Although the task force has through September to make its final report to the governor, June 1 was the deadline to propose legislation that the governor could include in his slate of bill draft requests for the 2017 Legislature. So the task force called its three subcommittees — on distributed generation, clean energy sources and grid modernization — to the table on May 26 to present their recommendations for the governor’s proposed bills. The distributed generation committee only made the rooftop-solar grandfathering recommendation. The grid committee didn’t recommend anything, saying the complex issue required more study. The clean energy committee made several recommendations, such as requiring NV Energy to favor economic and environmental benefits among its criteria for planning its future energy mix, and increasing funds for programs that help low-income households improve their energy efficiency.

But the subcommittee’s boldest recommendation, and the one that generated the most discussion, was to double the state’s RPS. Task force members Danny Thompson, of Nevada’s AFL-CIO, and Starla Lacey, of NV Energy, voiced objections to the proposal’s lack of a cost analysis, along with its likelihood of necessitating an electricity rate increase. Kyle Davis, a consultant for the conservation community and chair of the subcommittee, replied that it’s impossible to project costs of an RPS increase because of energy price fluctuations, and that the state has passed previous RPS legislation without cost projections. Sunstreet’s Jeremy Susac, chair of the distributed generation committee, also noted that there are other means of constraining costs to tax-/ratepayers, such as limiting the total percentage of the utility’s revenue that compliance can represent.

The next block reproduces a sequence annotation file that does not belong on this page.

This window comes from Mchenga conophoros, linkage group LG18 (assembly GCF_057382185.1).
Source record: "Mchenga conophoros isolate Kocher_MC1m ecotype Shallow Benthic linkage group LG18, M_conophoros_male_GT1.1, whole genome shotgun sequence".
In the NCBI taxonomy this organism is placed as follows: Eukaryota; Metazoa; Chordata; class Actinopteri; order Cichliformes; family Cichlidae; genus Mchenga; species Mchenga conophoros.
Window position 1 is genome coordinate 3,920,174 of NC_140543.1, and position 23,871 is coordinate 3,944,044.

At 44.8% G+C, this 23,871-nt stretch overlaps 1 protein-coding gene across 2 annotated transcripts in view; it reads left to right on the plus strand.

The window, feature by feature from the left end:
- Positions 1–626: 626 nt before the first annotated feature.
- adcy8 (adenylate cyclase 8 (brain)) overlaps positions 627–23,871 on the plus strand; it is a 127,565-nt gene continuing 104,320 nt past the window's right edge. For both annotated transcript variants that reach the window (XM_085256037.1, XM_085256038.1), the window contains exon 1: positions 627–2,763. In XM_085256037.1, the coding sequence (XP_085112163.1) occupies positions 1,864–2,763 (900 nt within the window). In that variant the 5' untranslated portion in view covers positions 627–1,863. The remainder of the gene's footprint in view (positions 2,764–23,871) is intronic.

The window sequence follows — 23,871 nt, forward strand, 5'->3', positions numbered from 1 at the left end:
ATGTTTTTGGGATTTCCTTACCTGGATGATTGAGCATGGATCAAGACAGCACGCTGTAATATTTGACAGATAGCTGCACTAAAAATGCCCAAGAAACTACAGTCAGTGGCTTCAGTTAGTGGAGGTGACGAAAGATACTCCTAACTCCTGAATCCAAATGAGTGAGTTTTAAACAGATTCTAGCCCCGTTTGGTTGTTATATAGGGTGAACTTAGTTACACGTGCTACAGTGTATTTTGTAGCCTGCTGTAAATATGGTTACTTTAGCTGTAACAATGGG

Spearman, however, objected on more abstract grounds: “I agree with the spirit of this recommendation. My reservations have to do with continuing with the concept of RPS. I’m not sure that that particular mode of getting there has not outlived its purpose. I can understand where we’re trying to go; I just don’t like RPS.”

What doesn’t she like about it? She described renewable portfolio standards as a floor rather than a ceiling. If you require someone to do just so much, that’s all they’ll do, she told Desert Companion — and subsequently emailed links to several research papers to back up this belief.